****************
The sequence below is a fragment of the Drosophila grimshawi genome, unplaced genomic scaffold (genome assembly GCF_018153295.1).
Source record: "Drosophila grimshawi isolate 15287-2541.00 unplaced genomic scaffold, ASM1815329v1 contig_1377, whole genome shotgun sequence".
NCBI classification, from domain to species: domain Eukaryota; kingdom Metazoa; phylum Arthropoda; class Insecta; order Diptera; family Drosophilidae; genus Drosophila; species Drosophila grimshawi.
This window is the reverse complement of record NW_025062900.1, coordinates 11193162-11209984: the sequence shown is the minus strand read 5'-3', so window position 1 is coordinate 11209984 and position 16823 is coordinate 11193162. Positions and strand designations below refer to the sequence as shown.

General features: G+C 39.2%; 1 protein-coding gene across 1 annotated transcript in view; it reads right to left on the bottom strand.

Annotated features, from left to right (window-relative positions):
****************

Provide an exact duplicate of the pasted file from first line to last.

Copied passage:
The sequence below is a fragment of the Drosophila grimshawi genome, unplaced genomic scaffold (genome assembly GCF_018153295.1).
Source record: "Drosophila grimshawi isolate 15287-2541.00 unplaced genomic scaffold, ASM1815329v1 contig_1377, whole genome shotgun sequence".
NCBI classification, from domain to species: domain Eukaryota; kingdom Metazoa; phylum Arthropoda; class Insecta; order Diptera; family Drosophilidae; genus Drosophila; species Drosophila grimshawi.
This window is the reverse complement of record NW_025062900.1, coordinates 11193162-11209984: the sequence shown is the minus strand read 5'-3', so window position 1 is coordinate 11209984 and position 16823 is coordinate 11193162. Positions and strand designations below refer to the sequence as shown.

General features: G+C 39.2%; 1 protein-coding gene across 1 annotated transcript in view; it reads right to left on the bottom strand.

Annotated features, from left to right (window-relative positions):